Q. How do I know when I have skin problems?
A. A variety of skin tests may be performed to diagnose skin allergies, bacterial or fungal skin infections, and other diseases affecting the skin. Skin tests are also performed to tell the difference between malignant (cancerous) cells and benign (non-cancerous) growths.
The most common skin tests include:
- Patch testing: Patch tests are used to help diagnose skin allergies. Identified allergens (substances that a person may be allergic to) are applied to the skin with adhesive patches and left for a period of time. The skin is then examined for any reaction.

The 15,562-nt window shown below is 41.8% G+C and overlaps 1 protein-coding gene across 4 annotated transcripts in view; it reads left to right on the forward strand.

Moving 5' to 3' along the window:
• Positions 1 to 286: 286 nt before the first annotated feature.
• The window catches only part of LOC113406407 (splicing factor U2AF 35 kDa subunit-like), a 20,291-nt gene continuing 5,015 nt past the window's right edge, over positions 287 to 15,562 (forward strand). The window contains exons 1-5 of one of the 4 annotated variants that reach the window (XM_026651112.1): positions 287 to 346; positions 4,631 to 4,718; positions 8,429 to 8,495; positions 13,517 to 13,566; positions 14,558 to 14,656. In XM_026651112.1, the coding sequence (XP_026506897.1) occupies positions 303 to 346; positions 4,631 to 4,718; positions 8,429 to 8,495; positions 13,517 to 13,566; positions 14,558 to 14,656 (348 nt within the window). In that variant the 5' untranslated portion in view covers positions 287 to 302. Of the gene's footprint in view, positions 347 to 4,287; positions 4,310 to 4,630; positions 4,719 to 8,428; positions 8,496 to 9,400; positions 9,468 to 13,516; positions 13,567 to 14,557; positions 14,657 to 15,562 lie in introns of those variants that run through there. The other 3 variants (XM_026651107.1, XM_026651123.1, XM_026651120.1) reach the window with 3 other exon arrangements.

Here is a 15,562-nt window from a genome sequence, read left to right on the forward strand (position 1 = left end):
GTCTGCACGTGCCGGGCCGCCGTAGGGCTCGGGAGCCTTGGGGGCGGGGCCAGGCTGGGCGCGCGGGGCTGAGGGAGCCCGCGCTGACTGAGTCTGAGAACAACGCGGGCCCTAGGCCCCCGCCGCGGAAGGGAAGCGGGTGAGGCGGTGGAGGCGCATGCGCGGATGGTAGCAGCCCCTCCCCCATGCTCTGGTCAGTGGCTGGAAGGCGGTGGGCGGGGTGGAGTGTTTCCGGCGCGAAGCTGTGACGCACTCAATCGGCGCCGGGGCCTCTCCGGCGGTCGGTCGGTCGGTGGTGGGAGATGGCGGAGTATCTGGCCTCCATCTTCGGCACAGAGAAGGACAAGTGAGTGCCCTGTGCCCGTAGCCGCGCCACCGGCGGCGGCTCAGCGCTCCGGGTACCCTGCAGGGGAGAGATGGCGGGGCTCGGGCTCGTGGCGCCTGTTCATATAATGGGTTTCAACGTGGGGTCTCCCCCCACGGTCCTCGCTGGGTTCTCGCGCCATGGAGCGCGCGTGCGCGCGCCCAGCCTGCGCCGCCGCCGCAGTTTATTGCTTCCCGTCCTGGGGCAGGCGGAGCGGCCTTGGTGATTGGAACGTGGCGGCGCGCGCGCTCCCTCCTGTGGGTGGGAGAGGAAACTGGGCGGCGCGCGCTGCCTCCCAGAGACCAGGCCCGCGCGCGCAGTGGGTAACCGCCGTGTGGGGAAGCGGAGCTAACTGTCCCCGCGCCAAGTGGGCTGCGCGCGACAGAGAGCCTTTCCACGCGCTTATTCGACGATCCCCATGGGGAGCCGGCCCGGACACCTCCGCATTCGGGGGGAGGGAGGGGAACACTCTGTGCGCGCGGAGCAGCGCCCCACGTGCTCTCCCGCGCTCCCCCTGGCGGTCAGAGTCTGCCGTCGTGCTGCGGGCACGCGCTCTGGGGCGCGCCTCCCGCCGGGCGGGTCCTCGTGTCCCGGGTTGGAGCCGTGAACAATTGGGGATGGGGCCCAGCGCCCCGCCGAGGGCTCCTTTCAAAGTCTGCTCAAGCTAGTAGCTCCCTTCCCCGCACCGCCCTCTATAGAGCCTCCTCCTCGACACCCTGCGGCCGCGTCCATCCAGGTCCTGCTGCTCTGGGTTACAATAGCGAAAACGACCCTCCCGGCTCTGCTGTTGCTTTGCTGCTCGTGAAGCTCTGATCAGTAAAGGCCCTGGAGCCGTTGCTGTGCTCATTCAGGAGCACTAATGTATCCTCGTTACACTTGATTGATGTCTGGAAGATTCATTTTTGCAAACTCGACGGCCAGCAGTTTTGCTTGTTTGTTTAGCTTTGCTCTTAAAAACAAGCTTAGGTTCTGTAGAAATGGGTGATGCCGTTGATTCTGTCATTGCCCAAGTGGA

- Skin biopsy: Skin biopsies are performed to diagnose skin cancer or benign skin disorders. During a skin biopsy, skin is removed (after a local anesthetic is applied) and is taken to a laboratory for analysis. Skin may be removed with a scalpel or a cylindrical punch. Sutures are often used to close the wound.
- Culture: A culture is a test that is done to identify the microorganism (bacteria, fungus, or virus) that is causing an infection. Skin, hair, or nails may be cultured to detect bacteria, fungi, or viruses.
Wishing You Great Health!
Glen Edward Mitchell
Any questions? Ask Glen!